NGO

  • News Snippets

    <font face=arial size=3 color=#CE181E><b>&#149;</b></font> Wildlife film-maker, Mike Pandey and India's Central Zoo Authority were among the recipients of the first Proggy Awards given by the Indian branch of the NGO, People for Ethical Treatment To Animals.<br>

  • Co operation is odious

    Is this the moral of the NBSAP spat?

  • Worldly wise

    Worldly wise

    India hardsells its troubled protected areas abroad

  • Empower civil society

    Fiscal incentives for the middle class would help mobilise Indian money for NGOs. They would not have to depend on foreign funds

  • International pressure and the civil society

    Linking trade and environment benefits industrialised countries in every way. And they will promote their civil society to create a bigger and bigger fuss about it

  • Whither civil society?

    Is it not sad that the money given by a British middle class woman to Oxfam has to come to India to help Indian NGOs work with India's poor?

  • Development is not a road

    Reportedly, bjp senior leader Arun Jaitley has contemptuously labelled Digvijay Singh s Madhya Pradesh government as ngo style . Why? Because it spends more on social deve lopment education

  • Land Acquisition Bill opposed

    The Himalayan Policy Campaign Committee, an umbrella organisation of various environmental groups, voluntary organisations and NGOs based in the Himalayan region has requested the Lok Sabha Standing Committee on Rural development to defer the Land Acquisition (Amendment) Bill, 2007 and Resettlement and Rehabilitation Bill, 2007. The committee while giving certain suggestions to be incorporated in the Bills has demanded that specialist NGOs and peoples groups on environmental issues should also be consulted. The governing body of the HPCC in a representation to the Chairman of Standing Committee Mr. Kalyan Singh has demanded that the Land Acquisition Act should be repealed since it leads to a disruption in the eco-systems. And when the ecosystems are damaged, destroyed or altered, it affects not only the communities and their livelihoods in the immediate vicinity but also downstream communities. Corporate rights The HPCC while raising the issue of corporate rights versus community rights said the later should be given preference since it is the community which was dependent on the natural resources and has natural rights on them from the time immemorial. Increasingly governments around the world are treating the notion of objectives of corporations as equal to national interest. This is grossly incorrect, says the HPCC. Any project that is decided on the merit of profit cannot be in national interest but in the interest of shareholders of a corporation. Therefore, national interest should be restricted to only security concerns, demanded the NGO. The HPCC is objecting to rampant construction of hydro electric projects in Himachal Pradesh and other hill States from a long time now.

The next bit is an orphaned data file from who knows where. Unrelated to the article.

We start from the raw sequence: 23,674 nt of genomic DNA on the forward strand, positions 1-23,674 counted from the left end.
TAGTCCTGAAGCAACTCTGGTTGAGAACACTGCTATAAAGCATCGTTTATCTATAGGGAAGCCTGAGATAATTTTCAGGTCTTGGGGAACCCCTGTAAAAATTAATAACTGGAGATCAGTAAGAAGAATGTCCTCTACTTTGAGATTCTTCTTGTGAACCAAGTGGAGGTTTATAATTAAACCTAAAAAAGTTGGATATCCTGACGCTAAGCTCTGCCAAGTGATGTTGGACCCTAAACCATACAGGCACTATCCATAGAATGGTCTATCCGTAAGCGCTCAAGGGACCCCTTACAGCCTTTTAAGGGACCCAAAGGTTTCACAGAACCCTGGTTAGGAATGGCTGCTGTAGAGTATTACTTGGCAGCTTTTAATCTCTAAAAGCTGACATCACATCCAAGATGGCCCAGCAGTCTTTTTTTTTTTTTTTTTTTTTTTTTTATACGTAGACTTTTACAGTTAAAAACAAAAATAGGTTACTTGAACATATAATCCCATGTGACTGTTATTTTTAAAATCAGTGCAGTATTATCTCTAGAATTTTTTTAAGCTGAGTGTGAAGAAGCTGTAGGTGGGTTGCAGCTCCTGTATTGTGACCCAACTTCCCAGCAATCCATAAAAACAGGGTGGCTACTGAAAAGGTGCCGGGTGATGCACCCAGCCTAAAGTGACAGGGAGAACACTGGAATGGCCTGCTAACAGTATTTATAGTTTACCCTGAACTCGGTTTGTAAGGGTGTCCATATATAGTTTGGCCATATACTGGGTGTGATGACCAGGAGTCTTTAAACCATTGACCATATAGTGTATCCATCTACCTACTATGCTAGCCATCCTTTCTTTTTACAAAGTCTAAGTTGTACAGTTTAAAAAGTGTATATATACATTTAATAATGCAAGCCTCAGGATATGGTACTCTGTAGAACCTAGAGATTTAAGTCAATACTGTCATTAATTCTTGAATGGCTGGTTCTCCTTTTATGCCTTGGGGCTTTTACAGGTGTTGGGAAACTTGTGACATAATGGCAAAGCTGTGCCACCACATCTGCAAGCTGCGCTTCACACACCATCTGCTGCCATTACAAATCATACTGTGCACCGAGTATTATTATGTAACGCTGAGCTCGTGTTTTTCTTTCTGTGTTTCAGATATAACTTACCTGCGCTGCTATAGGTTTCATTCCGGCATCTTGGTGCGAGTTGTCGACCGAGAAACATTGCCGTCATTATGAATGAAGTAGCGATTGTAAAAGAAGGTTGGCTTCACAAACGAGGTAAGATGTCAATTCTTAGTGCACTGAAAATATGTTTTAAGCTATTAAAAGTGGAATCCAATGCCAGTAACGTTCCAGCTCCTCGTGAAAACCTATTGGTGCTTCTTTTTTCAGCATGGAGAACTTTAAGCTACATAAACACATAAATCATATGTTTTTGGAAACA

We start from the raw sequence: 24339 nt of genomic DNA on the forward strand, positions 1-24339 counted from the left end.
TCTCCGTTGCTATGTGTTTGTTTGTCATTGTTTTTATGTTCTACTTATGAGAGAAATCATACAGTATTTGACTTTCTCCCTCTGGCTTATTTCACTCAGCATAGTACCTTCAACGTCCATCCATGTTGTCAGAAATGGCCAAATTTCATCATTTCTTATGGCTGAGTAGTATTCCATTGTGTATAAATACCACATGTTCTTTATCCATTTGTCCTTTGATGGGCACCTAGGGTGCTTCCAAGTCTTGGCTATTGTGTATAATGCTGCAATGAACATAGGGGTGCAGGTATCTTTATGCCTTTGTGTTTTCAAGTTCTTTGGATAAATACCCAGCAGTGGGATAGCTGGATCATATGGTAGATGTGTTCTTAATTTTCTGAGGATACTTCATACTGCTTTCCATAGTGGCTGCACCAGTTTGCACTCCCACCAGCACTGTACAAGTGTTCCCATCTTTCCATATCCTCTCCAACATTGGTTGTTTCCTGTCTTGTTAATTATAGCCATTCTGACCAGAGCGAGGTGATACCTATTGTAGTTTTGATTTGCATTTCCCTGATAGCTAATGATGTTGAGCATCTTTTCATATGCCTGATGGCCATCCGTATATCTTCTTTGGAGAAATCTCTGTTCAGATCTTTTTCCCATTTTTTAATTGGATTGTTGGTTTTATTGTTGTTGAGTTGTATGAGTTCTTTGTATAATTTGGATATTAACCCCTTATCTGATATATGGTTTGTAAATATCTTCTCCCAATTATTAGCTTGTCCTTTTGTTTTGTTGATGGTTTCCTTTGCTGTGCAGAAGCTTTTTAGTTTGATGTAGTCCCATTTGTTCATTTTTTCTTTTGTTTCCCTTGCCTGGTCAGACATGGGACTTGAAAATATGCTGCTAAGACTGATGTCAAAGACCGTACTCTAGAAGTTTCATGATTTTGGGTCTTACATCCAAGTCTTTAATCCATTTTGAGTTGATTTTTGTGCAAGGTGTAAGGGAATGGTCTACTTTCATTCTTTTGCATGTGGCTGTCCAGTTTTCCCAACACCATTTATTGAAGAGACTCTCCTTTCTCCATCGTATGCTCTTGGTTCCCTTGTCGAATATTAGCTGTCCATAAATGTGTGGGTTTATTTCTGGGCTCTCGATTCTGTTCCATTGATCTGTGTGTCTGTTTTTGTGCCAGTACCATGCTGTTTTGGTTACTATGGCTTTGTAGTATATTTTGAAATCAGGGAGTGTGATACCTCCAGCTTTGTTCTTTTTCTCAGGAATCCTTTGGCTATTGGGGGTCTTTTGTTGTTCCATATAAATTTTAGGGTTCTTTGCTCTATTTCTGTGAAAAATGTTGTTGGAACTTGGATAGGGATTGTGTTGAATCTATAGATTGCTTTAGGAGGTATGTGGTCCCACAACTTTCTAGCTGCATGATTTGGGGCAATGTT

• Standing tall in the face of drought

    One Bundelkhand village uses water retention techniques to achieve a good crop in spite of 4 years of drought, with a little help from NGO Parmarth. Uttar Pradesh's Bundelkhand region has been devastated by drought and other adverse weather conditions over the past four years. Madhaiya Anghela village in Madhogarh sub-division of Jalaun district exhibits the typical symptoms. Villagers say the kharif crop this year is only 20 per cent of the normal years. The prospects for the rabi crop are very dim

  • Militancy takes its toll on forests

    The NWFP forest department failed in achieving its targets fixed for preservation of forests and new plantation in the province last year due to the increasing militancy, an official said on Friday. "Militancy has destroyed forests in the Frontier. The forest department had planned to plant 12 million saplings in 2007, but it could plant only 9.196 million in various districts of the province,' a source in the forest department said here on Friday. In most parts of the troubled districts, the source said, the department's nurseries badly suffered, either plants were taken away by the people or destroyed by the cattle while a lot of plants died due to lack of water and care. "The officials failed to take effective steps for protection of the forests and valuable trees in various districts,' the source said, adding that precious trees were left at the mercy of the timber mafia. Officials of the forest department were avoiding visiting the forest-covered areas in their respective jurisdictions and there was, so far, no data available about the destruction of the forests, particularly cutting of trees. In the past, the source said, the forest department used to mobilise students and non-governmental organisations (NGOs) during tree plantation campaigns but it had almost become impossible as all government and private educational institutions remained closed due to the ongoing law and order situation. "Unlike the past, even the NGOs did not take any interest to save or grow plant as they are feeling themselves quite insecure in the troubled region,' the source said. The troubled districts, specially Swat, Tank and Hangu, the situation was more serious, and officials were reportedly unable to transport saplings from nurseries to cultivations sites. Suleman Khan, an environmentalist, told Dawn that the situation in the entire region was not so bad but the officials concerned "were using the pretext just to save their faces'. He disagreed with the officials on the point that transportation of saplings was impossible to some areas, saying that they should concentrate on the areas which were comparatively peaceful. NWFP Chief Conservator Mohammad Nazir Khan, when contacted, admitted the negative impacts of militancy on the forests. "Despite the deteriorating law and order situation, staff members of my department were trying to perform their duties.' Giving details about the spring tree plantation during the current year, he said at least 27 million saplings of different species, raised by the NWFP Forest Department in various filed nurseries, would be planted in various districts including the Federally Administered Tribal Areas (Fata). He said some 2.809 million saplings would be planted in southern districts, 7.872 million in Fata, 2.738 million in Abbottabad, 8.090 million in watershed areas and 5.491 million in Malakand. He said about 0.401 million saplings would be planted by the security forces, 0.221 million by various educational institutions, 1.939 million by farmers/general public, 1.327 million by non-governmental organisations and 23.112 million by the forest department. He said they had decided to plant 0.290 million saplings on 760 acres in Peshawar, 0.447 million in Mardan, 0.414 million in Kohat, 0.040 million in Banu, 0.205 in D.I. Khan. Over 0.732 million saplings would planted in Khyber Agency, 0.916 million in the Mohmand Agency, 0.476 million in the Bajaur Agency, 1.135 million in Orakzai Agency, 1.434 million in Kurram Agency, 0.993 million in South Waziristan and 1.434 million in North Waziristan agencies.